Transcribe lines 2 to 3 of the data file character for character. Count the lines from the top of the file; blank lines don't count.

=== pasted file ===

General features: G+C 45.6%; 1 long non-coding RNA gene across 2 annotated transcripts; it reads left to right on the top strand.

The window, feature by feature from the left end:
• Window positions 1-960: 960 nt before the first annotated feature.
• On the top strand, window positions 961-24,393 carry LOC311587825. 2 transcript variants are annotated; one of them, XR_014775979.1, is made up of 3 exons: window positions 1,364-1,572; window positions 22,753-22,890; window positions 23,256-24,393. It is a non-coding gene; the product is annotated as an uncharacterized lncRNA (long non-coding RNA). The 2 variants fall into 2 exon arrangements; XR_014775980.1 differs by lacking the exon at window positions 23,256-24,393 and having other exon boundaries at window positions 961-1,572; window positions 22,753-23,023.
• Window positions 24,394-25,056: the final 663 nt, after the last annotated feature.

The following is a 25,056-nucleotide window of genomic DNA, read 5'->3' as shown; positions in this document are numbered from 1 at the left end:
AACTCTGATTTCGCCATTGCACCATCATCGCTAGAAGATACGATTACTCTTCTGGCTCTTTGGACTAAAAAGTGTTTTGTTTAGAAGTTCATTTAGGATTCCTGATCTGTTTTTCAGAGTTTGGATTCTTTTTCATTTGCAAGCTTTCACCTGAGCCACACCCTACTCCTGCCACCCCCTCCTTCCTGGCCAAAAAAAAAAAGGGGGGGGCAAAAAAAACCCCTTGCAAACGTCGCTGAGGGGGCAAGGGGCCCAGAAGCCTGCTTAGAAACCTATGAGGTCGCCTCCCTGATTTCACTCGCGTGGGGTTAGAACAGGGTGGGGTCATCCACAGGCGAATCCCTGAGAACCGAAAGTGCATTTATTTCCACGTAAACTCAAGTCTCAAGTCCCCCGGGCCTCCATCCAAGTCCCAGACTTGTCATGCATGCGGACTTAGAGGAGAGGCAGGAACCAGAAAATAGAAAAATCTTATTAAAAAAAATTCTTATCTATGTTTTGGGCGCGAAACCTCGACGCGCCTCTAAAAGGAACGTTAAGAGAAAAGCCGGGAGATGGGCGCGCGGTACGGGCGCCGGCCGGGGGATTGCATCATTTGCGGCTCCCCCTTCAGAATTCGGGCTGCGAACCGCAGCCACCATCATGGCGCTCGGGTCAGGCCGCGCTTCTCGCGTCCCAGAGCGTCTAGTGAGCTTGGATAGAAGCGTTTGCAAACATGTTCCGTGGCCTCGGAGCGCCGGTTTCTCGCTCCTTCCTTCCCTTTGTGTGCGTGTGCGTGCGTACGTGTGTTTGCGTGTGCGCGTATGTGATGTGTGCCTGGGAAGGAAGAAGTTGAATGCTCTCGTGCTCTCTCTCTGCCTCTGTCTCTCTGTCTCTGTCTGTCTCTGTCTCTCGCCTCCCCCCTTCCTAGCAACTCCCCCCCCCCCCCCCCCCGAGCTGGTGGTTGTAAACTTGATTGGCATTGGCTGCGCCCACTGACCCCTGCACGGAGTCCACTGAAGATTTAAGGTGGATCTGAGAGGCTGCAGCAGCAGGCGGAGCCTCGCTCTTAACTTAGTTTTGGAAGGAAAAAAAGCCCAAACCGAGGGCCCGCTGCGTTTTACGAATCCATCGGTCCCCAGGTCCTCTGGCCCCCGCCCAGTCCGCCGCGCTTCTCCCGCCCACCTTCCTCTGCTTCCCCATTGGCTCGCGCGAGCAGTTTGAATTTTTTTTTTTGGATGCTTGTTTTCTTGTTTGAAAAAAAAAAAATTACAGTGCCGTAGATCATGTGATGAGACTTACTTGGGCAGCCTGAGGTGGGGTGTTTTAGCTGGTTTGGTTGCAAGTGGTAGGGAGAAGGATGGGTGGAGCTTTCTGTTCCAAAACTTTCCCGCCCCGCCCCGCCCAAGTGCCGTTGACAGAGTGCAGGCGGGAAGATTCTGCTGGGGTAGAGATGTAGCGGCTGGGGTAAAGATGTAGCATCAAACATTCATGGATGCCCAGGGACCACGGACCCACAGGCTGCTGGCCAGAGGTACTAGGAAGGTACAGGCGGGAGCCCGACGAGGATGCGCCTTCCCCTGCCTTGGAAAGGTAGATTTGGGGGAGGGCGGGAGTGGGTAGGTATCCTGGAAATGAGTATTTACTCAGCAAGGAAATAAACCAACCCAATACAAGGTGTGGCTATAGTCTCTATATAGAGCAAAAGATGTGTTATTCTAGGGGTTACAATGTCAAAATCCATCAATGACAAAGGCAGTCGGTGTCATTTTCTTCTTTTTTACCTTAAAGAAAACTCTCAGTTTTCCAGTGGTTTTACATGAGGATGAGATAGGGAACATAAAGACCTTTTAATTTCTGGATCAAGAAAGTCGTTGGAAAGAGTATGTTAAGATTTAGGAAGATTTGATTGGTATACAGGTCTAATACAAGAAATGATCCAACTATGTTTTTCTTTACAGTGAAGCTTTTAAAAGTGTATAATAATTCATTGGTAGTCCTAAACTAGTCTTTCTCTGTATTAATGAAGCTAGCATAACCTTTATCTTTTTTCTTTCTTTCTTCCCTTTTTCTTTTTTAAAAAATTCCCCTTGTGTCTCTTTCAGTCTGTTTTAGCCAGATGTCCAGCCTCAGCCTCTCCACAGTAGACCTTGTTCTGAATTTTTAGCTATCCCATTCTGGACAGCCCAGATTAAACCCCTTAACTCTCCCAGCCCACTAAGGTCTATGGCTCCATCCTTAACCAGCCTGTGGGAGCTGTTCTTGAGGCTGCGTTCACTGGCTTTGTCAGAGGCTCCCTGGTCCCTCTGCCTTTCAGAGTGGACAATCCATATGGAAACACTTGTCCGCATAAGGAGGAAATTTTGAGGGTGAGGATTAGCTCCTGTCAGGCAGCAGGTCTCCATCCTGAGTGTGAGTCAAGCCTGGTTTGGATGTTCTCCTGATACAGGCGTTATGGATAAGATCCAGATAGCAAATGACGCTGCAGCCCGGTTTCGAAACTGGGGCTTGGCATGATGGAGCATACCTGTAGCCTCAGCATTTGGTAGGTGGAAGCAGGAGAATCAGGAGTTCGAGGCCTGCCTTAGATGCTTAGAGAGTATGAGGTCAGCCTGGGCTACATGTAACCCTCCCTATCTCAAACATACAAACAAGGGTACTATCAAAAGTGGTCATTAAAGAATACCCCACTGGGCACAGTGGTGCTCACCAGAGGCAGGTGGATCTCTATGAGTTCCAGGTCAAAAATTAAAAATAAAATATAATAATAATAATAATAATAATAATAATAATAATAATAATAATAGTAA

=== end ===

The window, feature by feature from the left end:
• Window positions 1-960: 960 nt before the first annotated feature.